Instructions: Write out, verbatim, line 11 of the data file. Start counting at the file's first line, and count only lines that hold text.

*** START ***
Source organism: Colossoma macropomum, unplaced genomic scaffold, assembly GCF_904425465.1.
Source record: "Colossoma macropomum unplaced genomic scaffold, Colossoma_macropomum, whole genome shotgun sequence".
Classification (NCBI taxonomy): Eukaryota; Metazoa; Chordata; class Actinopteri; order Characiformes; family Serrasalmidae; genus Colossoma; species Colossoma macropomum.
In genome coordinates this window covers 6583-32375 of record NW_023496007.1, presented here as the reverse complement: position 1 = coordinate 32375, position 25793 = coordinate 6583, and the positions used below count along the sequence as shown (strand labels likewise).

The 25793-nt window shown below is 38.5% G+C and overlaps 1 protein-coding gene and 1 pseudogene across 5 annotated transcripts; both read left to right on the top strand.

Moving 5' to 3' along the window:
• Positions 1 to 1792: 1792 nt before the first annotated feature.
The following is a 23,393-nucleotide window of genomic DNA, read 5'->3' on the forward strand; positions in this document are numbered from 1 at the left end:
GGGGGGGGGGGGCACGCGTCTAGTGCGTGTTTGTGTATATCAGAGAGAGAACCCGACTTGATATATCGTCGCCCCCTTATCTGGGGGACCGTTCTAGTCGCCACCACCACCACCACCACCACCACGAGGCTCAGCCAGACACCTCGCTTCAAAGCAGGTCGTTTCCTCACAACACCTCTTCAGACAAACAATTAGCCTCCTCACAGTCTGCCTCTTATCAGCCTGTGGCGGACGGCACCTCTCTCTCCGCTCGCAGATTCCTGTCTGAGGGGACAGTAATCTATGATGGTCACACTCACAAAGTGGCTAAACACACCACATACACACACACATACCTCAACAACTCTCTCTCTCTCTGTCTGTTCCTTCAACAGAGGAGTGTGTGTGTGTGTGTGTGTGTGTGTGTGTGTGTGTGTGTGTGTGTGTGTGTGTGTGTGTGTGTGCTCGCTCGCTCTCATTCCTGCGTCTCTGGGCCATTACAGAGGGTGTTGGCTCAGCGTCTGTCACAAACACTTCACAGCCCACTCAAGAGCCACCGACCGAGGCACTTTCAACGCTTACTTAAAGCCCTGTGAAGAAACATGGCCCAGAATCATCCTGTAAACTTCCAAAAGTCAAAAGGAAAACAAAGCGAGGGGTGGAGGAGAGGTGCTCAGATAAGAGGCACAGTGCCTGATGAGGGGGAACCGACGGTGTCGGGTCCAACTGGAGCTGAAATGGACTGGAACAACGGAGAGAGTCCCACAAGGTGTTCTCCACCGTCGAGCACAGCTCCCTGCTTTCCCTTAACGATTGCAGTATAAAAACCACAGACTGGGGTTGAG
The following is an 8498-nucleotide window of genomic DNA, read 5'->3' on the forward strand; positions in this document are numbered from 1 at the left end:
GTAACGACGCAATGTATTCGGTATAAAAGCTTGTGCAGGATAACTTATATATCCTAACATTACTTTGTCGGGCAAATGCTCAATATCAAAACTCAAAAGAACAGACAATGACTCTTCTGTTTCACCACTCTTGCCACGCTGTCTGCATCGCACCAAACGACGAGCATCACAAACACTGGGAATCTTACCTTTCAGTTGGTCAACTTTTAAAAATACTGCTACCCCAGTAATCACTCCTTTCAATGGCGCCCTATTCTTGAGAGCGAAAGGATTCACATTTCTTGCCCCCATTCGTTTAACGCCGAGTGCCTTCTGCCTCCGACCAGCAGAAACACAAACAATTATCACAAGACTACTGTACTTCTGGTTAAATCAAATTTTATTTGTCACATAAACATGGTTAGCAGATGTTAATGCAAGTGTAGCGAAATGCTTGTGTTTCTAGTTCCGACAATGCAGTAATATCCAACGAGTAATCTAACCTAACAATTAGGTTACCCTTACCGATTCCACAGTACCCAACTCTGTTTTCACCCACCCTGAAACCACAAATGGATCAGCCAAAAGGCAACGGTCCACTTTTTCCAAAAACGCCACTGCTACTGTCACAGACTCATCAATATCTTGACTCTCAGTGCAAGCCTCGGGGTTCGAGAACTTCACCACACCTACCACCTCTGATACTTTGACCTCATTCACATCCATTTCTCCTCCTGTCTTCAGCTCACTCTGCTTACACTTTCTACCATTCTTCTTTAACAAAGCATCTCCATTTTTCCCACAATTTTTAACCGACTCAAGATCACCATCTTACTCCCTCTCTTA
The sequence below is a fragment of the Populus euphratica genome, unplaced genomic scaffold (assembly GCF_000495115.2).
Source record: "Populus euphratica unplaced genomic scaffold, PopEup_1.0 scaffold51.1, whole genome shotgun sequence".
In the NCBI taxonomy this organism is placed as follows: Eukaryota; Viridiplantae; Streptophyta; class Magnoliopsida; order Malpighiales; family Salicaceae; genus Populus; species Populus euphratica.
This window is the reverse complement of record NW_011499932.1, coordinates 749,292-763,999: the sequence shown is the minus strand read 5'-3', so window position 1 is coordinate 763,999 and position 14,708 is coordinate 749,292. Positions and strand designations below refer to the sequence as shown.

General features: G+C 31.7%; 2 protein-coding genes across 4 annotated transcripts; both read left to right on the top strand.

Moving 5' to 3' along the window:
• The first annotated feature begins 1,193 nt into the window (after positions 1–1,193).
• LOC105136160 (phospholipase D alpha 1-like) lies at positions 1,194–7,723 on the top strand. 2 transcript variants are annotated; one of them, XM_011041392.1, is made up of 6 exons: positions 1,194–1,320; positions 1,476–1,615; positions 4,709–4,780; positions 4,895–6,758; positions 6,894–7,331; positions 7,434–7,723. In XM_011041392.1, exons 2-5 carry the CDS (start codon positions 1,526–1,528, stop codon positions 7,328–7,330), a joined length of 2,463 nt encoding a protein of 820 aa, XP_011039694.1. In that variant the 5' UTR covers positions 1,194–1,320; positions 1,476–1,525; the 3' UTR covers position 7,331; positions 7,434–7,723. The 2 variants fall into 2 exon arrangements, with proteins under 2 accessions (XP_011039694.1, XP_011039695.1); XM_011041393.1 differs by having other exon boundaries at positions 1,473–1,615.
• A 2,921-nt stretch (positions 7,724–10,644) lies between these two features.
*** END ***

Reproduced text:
GTAACGACGCAATGTATTCGGTATAAAAGCTTGTGCAGGATAACTTATATATCCTAACATTACTTTGTCGGGCAAATGCTCAATATCAAAACTCAAAAGAACAGACAATGACTCTTCTGTTTCACCACTCTTGCCACGCTGTCTGCATCGCACCAAACGACGAGCATCACAAACACTGGGAATCTTACCTTTCAGTTGGTCAACTTTTAAAAATACTGCTACCCCAGTAATCACTCCTTTCAATGGCGCCCTATTCTTGAGAGCGAAAGGATTCACATTTCTTGCCCCCATTCGTTTAACGCCGAGTGCCTTCTGCCTCCGACCAGCAGAAACACAAACAATTATCACAAGACTACTGTACTTCTGGTTAAATCAAATTTTATTTGTCACATAAACATGGTTAGCAGATGTTAATGCAAGTGTAGCGAAATGCTTGTGTTTCTAGTTCCGACAATGCAGTAATATCCAACGAGTAATCTAACCTAACAATTAGGTTACCCTTACCGATTCCACAGTACCCAACTCTGTTTTCACCCACCCTGAAACCACAAATGGATCAGCCAAAAGGCAACGGTCCACTTTTTCCAAAAACGCCACTGCTACTGTCACAGACTCATCAATATCTTGACTCTCAGTGCAAGCCTCGGGGTTCGAGAACTTCACCACACCTACCACCTCTGATACTTTGACCTCATTCACATCCATTTCTCCTCCTGTCTTCAGCTCACTCTGCTTACACTTTCTACCATTCTTCTTTAACAAAGCATCTCCATTTTTCCCACAATTTTTAACCGACTCAAGATCACCATCTTACTCCCTCTCTTA